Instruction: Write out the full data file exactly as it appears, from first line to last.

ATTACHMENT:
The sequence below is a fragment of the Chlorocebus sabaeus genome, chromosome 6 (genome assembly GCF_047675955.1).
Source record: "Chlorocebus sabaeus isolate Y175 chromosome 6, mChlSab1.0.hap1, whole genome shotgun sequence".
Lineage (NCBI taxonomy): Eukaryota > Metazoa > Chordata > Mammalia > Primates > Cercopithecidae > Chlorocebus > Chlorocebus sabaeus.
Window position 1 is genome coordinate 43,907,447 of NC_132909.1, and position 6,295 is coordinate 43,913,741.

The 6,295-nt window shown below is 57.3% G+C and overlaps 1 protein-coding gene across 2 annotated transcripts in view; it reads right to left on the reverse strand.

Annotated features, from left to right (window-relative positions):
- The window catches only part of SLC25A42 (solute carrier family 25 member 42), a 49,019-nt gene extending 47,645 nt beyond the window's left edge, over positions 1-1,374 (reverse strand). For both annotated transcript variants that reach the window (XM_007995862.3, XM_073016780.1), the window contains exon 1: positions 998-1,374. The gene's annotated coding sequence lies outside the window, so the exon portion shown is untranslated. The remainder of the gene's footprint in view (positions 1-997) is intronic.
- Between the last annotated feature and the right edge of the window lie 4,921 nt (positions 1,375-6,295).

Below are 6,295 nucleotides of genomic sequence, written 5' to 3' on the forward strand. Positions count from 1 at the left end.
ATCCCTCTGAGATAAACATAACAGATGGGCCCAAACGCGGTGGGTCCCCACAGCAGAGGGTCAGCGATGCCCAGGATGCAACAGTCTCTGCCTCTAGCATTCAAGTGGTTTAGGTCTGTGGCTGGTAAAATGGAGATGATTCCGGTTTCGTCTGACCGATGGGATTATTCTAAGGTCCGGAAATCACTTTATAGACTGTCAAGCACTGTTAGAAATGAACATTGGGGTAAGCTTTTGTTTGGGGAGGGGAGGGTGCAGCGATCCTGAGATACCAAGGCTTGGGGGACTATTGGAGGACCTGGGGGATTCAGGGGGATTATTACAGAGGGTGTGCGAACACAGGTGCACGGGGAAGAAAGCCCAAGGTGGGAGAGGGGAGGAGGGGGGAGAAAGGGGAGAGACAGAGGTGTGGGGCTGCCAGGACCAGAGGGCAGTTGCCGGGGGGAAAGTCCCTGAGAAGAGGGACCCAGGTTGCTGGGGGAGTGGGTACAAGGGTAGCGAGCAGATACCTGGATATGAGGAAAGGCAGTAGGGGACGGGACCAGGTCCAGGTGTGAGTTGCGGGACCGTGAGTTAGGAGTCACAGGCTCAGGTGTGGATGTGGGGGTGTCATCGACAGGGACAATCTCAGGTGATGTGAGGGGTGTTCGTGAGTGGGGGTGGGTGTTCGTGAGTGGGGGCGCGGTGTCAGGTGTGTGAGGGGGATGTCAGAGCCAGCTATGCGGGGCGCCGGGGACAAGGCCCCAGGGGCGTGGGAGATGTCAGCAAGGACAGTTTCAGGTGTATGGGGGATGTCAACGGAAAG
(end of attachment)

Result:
The sequence below is a fragment of the Chlorocebus sabaeus genome, chromosome 6 (genome assembly GCF_047675955.1).
Source record: "Chlorocebus sabaeus isolate Y175 chromosome 6, mChlSab1.0.hap1, whole genome shotgun sequence".
Lineage (NCBI taxonomy): Eukaryota > Metazoa > Chordata > Mammalia > Primates > Cercopithecidae > Chlorocebus > Chlorocebus sabaeus.
Window position 1 is genome coordinate 43,907,447 of NC_132909.1, and position 6,295 is coordinate 43,913,741.

The 6,295-nt window shown below is 57.3% G+C and overlaps 1 protein-coding gene across 2 annotated transcripts in view; it reads right to left on the reverse strand.

Annotated features, from left to right (window-relative positions):
- The window catches only part of SLC25A42 (solute carrier family 25 member 42), a 49,019-nt gene extending 47,645 nt beyond the window's left edge, over positions 1-1,374 (reverse strand). For both annotated transcript variants that reach the window (XM_007995862.3, XM_073016780.1), the window contains exon 1: positions 998-1,374. The gene's annotated coding sequence lies outside the window, so the exon portion shown is untranslated. The remainder of the gene's footprint in view (positions 1-997) is intronic.
- Between the last annotated feature and the right edge of the window lie 4,921 nt (positions 1,375-6,295).

Below are 6,295 nucleotides of genomic sequence, written 5' to 3' on the forward strand. Positions count from 1 at the left end.
ATCCCTCTGAGATAAACATAACAGATGGGCCCAAACGCGGTGGGTCCCCACAGCAGAGGGTCAGCGATGCCCAGGATGCAACAGTCTCTGCCTCTAGCATTCAAGTGGTTTAGGTCTGTGGCTGGTAAAATGGAGATGATTCCGGTTTCGTCTGACCGATGGGATTATTCTAAGGTCCGGAAATCACTTTATAGACTGTCAAGCACTGTTAGAAATGAACATTGGGGTAAGCTTTTGTTTGGGGAGGGGAGGGTGCAGCGATCCTGAGATACCAAGGCTTGGGGGACTATTGGAGGACCTGGGGGATTCAGGGGGATTATTACAGAGGGTGTGCGAACACAGGTGCACGGGGAAGAAAGCCCAAGGTGGGAGAGGGGAGGAGGGGGGAGAAAGGGGAGAGACAGAGGTGTGGGGCTGCCAGGACCAGAGGGCAGTTGCCGGGGGGAAAGTCCCTGAGAAGAGGGACCCAGGTTGCTGGGGGAGTGGGTACAAGGGTAGCGAGCAGATACCTGGATATGAGGAAAGGCAGTAGGGGACGGGACCAGGTCCAGGTGTGAGTTGCGGGACCGTGAGTTAGGAGTCACAGGCTCAGGTGTGGATGTGGGGGTGTCATCGACAGGGACAATCTCAGGTGATGTGAGGGGTGTTCGTGAGTGGGGGTGGGTGTTCGTGAGTGGGGGCGCGGTGTCAGGTGTGTGAGGGGGATGTCAGAGCCAGCTATGCGGGGCGCCGGGGACAAGGCCCCAGGGGCGTGGGAGATGTCAGCAAGGACAGTTTCAGGTGTATGGGGGATGTCAACGGAAAG